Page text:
position to press forward, which they were allowed to do with as much speed as I deemed consistent with prudence, I endeavoring to keep the infantry within quick supporting distance.
On arriving within 2 miles of Campbellsville, I was informed by citizens and paroled soldiers that the rebel rear guard was still at that place, engaged in destroying commissary goods abandoned by the Thirty-fourth Brigade. The column being well closed up, I ordered the cavalry to charge upon the town, which they did in handsome style, resulting, however, in the capture of but a few prisoners, the main force having left some five hours previous. Knowing that a considerable quantity of forage had been collected at Green River Bridge, and believing that the enemy would halt there to feed and rest his stock, I ordered Majors Gratz and Rue, with one section of artillery, to press forward, hoping to prevent by rapid pursuit the destruction of forage and bridge; also directing the shelling of their rear at every available point, with the further view of attracting the attention of any force that might be to our right, and thus defining to them the route pursued by us.
At 2 o'clock our advance came in sight of the ruins of Green River Bridge, when, believing that further pursuit was cut off, the section of the battery was placed in position and opened fire, not so much with a view of damaging the enemy, but as signal guns to any force which might be in reach of Columbia, trusting to thus give them a cue to the route pursued by the rebels. I ordered the troops to go immediately into camp, feed stock, and make details for cooking, while the men could get that rest they so much needed, after the forty-eight hours heavy duty they had undergone.
I also ordered the company of Pioneers attached to the Thirty-fourth Brigade to be immediately set to work in clearing the obstructions from a dirt road that crossed the river but a few hundred yards below the bridge. In the mean time the whole column closed up, the Twelfth and Sixteenth Kentucky having marched 22 miles in seven consecutive hours. I had not yet abandoned the hope of overtaking the enemy at Cumberland River.
I also learned that Colonel Wolford was certainly at Greensburg, in command of four regiments of cavalry. I immediately dispatched to him, notifying him of our pursuit, and suggesting that he should press on to Columbia, and, in the event that he should find Morgan in camp at the latter place, to quietly await our arrival, which would be some time during the night.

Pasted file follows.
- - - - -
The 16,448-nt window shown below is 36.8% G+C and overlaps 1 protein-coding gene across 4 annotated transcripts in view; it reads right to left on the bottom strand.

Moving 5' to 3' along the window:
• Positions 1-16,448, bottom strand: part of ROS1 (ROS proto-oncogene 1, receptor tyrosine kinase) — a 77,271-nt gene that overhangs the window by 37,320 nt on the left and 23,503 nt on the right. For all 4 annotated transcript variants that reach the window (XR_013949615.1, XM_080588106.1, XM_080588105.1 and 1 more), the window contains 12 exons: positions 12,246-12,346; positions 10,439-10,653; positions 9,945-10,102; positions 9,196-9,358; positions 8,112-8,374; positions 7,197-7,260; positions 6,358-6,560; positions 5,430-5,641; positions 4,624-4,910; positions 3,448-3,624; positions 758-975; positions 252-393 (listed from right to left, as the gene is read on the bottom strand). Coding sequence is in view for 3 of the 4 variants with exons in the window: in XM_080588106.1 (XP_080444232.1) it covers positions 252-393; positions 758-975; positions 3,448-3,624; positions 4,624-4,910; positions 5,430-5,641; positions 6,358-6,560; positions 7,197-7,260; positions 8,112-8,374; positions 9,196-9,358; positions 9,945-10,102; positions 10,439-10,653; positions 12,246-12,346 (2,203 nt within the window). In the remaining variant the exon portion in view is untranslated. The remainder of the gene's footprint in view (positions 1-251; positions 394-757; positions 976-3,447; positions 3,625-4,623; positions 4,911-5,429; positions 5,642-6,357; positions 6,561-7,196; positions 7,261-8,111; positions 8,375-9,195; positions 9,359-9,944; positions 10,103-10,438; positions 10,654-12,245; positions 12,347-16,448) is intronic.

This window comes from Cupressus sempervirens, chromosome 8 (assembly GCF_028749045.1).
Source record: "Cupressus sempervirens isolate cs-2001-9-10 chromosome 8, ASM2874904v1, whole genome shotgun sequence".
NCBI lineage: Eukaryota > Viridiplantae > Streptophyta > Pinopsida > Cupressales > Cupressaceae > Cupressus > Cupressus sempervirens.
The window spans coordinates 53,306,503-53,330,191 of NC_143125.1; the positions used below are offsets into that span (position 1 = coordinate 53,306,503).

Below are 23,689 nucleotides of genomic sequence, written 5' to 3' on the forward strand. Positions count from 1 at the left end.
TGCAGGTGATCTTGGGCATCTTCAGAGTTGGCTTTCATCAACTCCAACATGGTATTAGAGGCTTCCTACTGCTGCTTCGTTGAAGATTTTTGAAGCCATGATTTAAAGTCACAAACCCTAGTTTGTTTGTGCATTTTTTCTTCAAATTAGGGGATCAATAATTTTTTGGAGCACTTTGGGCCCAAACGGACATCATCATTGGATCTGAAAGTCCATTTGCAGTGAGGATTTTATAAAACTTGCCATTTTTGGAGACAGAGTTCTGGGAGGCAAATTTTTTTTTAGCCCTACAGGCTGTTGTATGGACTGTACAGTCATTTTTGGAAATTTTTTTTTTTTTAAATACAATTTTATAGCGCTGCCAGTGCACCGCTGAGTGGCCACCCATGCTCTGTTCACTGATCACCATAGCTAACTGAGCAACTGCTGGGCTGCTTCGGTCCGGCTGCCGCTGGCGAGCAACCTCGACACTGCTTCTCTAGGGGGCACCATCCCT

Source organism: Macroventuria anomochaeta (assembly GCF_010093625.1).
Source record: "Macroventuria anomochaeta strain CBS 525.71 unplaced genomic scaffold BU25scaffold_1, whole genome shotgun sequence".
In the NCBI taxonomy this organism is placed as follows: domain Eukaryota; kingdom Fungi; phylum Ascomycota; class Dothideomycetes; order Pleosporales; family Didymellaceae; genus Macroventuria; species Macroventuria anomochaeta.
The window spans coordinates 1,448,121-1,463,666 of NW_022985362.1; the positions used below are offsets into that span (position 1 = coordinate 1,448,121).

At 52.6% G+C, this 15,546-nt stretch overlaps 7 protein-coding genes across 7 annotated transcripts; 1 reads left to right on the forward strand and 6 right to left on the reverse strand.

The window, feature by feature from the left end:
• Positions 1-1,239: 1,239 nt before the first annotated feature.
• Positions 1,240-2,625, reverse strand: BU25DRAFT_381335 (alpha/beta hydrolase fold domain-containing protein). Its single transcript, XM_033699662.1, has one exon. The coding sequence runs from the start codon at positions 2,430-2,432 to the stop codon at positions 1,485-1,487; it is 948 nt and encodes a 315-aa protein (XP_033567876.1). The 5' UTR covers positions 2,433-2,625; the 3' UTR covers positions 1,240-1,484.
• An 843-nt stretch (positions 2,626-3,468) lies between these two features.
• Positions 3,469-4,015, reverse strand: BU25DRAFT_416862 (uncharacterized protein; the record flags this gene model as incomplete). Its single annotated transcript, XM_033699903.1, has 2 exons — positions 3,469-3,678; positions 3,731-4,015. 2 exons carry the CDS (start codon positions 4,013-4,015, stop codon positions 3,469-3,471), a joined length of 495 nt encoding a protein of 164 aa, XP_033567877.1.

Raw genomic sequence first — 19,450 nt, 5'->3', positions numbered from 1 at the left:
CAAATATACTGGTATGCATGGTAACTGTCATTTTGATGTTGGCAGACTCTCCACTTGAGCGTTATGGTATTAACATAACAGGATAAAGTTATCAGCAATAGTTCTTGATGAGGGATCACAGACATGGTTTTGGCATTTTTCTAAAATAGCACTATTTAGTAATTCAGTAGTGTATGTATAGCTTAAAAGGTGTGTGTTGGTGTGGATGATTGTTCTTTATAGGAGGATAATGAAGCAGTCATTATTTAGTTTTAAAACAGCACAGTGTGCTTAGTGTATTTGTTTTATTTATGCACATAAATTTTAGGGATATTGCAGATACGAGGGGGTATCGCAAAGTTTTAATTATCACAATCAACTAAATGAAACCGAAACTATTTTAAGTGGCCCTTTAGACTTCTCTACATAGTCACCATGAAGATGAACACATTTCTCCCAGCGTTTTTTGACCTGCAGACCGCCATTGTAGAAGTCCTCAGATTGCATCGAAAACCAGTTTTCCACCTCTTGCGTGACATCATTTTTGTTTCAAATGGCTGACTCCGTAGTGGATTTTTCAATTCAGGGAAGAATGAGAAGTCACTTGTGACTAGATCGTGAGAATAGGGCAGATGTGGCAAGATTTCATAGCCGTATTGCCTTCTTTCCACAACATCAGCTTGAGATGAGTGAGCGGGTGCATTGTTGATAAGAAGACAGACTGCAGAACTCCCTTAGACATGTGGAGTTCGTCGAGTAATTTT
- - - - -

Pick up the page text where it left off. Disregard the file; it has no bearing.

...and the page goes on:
By 10 p.m. of the 1st instant, the obstructions in the road were removed. I then directed that the whole cavalry force under my command should move forward, accompanied by one section of the battery, with instructions to Colonel Boyle that, if he should find Morgan in camp at Columbia, not do disturb him, unless he should attempt to move off, until he was supported by my infantry or Colonel Wolford's cavalry. Following immediately in the rear of the cavalry was the remainder of the force under my command. As soon as I saw the principal part of the Thirty-fourth Brigade across the river, I pressed forward to the front, and, to my surprise, found the whole column halted, at 6 a.m., 6 miles from the bridge, which they had left at 11 o'clock the previous night. The apology for such a direct violation of orders by the cavalry was, that a citizen had told them that Morgan had left Columbia at 8 o'clock the previous night, and that their horses were worn down. The infantry and artillery were moved forward, and reached Columbia about noon on the 2nd instant, when, learning that the Cumberland was certainly fordable, I abandoned the pursuit and ordered my men into camp.